109 State Prison Inmates Have Been Transferred to County Jails to Ease Overcrowding

Omaha World-Herald

By Paul Hammel

More than 100 state prison inmates have now been transferred to county jails in the state as part of an effort to reduce chronic overcrowding of state facilities.

The transfers, authorized by the State Legislature this spring, have reduced crowding at the state’s most crowded facility.

As of Wednesday, 109 state inmates were housed at county jails in Grand Island, Columbus and Holdrege.

The Nebraska Legislature authorized one-time spending of $5 million to house up to 150 state prisoners at county jails over the next year.

Hall County, the first county to sign a contract, is holding 96 state inmates at its 257-bed jail in Grand Island. Eight inmates were being held at the Platte County Jail and five at the Phelps County Jail.

Despite concerns voiced by some state lawmakers about using jails that are designed for shorter-term inmates, there have been few problems, according to Hall County Corrections Director Fred Ruiz.

“My hope is to convince the Legislature and show that we can do a good job,” Ruiz said. “It’s not for everybody, but it’s working well here.”

A State Corrections spokeswoman, Dawn-Renee Smith, said that Buffalo and Saline Counties have also signed agreements to house inmates for the state. Two other counties, Seward and Dawson, are in discussions about joining them, she said.

That should be enough jails to house the 150 inmates authorized under the one-year program, according to Smith. “It is going very well to date,” she said in an email.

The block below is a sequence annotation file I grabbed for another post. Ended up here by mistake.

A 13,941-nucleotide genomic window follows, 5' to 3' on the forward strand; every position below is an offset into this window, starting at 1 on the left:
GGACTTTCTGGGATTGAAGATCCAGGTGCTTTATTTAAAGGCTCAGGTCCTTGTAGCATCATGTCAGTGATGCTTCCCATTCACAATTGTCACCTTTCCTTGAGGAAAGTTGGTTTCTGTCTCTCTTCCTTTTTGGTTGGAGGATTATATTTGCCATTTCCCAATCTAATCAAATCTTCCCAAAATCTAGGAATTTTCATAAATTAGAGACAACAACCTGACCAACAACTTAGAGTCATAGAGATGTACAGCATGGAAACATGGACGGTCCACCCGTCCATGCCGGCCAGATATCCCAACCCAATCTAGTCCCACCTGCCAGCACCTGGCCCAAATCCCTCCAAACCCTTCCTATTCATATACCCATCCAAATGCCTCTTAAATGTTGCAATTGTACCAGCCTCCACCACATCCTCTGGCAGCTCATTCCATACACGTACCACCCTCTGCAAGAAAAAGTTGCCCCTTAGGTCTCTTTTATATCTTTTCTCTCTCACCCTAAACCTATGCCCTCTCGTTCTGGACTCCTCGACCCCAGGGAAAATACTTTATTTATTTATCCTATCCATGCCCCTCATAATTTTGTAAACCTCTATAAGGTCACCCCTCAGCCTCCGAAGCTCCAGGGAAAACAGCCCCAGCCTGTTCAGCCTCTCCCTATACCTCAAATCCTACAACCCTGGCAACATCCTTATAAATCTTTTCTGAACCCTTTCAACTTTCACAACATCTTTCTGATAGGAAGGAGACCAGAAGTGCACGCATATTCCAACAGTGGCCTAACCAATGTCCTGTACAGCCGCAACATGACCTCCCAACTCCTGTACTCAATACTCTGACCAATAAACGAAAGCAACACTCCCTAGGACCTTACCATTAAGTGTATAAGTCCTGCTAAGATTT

Gov. Dave Heineman said it was too soon to tell whether the one-year trial with county jails will need to be continued.

The recent revelations about mistaken release dates for hundreds of state inmates are sure to create more crowding pressure in state prisons, which held 5,130 inmates as of July 31. That is 1,855 inmates more than the design capacity of the system, or about 57 percent over capacity.

The governor said a state prison reform study, which is underway in conjunction with the Council of State Governments, will determine whether the use of county jails will extend beyond one year.

Nebraska has been struggling with prison overcrowding for several years and turned to the use of county jails — as some other states have done — to offer short-term relief until other measures to reduce prison population take hold.

Heineman said one key question that needs to be answered is why Nebraska’s prison population continues to rise while its crime rate is dropping.

The county jail project has had some impact on crowding already. State prisons held 16 fewer inmates at the end of July than they did a month earlier.

And the state’s most overcrowded prison, the Diagnostic and Evaluation Center in Lincoln, held 93 fewer inmates at the end of July than it did June 14, when it housed 523 inmates. That is more than three times its design capacity of 160.

Ruiz, of Hall County, said state inmates have told him they have much more room to maneuver at his jail. At the D&E Center this year, an average of 97 inmates a night are sleeping on temporary plastic floor cots, known as “boats.”